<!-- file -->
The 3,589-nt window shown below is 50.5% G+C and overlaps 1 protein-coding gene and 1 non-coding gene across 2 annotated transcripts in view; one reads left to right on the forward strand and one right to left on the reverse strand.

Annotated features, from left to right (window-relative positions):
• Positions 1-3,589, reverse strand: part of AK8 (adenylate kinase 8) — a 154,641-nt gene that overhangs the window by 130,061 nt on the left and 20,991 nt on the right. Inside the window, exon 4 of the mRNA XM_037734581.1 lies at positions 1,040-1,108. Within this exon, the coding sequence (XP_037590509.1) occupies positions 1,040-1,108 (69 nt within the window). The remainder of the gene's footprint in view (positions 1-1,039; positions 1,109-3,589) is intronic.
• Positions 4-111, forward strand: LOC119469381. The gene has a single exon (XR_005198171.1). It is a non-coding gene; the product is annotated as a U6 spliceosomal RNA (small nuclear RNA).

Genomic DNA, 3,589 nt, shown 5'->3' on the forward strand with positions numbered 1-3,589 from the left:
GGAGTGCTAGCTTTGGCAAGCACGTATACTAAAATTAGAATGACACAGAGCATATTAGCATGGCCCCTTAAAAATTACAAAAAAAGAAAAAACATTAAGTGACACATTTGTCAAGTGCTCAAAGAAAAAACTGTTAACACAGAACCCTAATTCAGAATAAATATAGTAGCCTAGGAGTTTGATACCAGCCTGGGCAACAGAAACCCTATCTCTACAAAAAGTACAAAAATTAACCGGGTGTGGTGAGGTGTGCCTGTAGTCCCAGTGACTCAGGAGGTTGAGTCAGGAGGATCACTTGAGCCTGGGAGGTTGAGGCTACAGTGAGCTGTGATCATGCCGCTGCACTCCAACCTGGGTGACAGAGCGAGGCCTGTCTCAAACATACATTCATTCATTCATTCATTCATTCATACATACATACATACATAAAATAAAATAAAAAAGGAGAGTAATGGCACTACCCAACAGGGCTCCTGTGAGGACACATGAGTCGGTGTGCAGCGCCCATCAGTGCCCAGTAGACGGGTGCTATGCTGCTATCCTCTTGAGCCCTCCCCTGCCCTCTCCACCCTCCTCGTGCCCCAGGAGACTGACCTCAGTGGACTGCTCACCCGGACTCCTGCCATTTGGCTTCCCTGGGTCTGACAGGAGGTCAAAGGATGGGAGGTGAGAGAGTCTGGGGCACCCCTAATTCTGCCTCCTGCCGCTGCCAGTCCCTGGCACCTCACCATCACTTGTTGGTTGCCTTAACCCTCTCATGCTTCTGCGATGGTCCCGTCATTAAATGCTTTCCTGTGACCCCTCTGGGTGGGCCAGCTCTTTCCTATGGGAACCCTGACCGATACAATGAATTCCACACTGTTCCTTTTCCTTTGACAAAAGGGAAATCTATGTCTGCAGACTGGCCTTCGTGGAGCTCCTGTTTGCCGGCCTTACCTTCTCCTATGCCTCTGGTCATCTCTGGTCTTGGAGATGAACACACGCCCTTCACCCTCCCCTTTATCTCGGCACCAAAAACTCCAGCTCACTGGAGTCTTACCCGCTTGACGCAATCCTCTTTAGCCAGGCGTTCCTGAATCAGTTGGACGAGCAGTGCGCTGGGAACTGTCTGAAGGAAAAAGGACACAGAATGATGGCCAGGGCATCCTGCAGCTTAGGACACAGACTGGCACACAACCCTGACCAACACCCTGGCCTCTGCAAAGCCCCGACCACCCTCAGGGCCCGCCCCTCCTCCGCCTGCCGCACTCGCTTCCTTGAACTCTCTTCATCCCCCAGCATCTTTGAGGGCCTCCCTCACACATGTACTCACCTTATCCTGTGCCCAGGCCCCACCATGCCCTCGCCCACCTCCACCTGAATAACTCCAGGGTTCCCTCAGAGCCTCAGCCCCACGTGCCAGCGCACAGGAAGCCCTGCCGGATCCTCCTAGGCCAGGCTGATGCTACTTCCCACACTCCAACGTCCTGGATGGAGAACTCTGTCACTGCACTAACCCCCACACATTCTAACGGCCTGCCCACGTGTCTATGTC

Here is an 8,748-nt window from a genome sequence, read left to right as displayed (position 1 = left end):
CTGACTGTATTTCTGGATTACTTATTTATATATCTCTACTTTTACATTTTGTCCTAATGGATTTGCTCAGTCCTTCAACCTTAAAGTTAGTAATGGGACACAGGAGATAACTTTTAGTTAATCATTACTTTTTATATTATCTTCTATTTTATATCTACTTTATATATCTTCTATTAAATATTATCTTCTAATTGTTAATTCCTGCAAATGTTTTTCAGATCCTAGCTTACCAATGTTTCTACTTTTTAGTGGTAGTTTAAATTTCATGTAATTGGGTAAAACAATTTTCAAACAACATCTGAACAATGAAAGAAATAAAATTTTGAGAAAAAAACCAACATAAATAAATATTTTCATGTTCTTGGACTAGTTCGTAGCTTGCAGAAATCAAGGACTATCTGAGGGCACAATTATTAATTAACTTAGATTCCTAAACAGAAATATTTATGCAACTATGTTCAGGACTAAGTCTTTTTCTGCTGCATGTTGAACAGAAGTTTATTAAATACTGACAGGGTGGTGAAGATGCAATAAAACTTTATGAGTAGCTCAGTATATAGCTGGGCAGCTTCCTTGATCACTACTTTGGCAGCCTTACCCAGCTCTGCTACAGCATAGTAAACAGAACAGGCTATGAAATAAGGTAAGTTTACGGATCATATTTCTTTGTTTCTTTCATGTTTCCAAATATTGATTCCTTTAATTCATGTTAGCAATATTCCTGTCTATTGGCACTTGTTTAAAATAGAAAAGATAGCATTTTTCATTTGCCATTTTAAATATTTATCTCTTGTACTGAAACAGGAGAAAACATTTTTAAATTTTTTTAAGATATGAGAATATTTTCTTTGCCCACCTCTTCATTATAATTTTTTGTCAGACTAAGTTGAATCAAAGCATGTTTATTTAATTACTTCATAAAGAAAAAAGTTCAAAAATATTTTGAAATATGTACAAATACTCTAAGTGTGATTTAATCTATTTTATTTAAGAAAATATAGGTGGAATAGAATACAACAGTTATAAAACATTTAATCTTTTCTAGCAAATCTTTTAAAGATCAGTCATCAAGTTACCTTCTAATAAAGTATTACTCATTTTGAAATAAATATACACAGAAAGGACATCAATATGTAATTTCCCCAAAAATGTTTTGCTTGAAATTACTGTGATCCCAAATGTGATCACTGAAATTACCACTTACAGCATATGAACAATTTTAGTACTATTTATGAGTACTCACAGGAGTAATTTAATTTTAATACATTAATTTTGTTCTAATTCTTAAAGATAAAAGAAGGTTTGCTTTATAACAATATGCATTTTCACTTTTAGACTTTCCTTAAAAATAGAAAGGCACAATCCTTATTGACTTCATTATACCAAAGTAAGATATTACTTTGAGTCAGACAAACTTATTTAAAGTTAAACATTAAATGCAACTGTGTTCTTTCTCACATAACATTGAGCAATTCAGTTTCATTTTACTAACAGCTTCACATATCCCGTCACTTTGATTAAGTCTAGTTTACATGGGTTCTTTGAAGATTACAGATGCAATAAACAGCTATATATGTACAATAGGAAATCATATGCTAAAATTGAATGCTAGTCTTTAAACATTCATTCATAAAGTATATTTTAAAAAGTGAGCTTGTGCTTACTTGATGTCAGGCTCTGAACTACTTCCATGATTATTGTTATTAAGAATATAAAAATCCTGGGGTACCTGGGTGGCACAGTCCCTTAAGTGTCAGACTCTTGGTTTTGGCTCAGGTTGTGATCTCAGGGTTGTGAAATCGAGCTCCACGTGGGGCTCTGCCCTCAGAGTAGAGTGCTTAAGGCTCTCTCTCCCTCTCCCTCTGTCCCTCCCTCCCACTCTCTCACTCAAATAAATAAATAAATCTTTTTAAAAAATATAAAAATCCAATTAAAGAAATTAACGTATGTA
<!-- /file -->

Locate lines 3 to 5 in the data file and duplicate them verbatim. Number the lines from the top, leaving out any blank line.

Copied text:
• Positions 1-3,589, reverse strand: part of AK8 (adenylate kinase 8) — a 154,641-nt gene that overhangs the window by 130,061 nt on the left and 20,991 nt on the right. Inside the window, exon 4 of the mRNA XM_037734581.1 lies at positions 1,040-1,108. Within this exon, the coding sequence (XP_037590509.1) occupies positions 1,040-1,108 (69 nt within the window). The remainder of the gene's footprint in view (positions 1-1,039; positions 1,109-3,589) is intronic.
• Positions 4-111, forward strand: LOC119469381. The gene has a single exon (XR_005198171.1). It is a non-coding gene; the product is annotated as a U6 spliceosomal RNA (small nuclear RNA).

Genomic DNA, 3,589 nt, shown 5'->3' on the forward strand with positions numbered 1-3,589 from the left: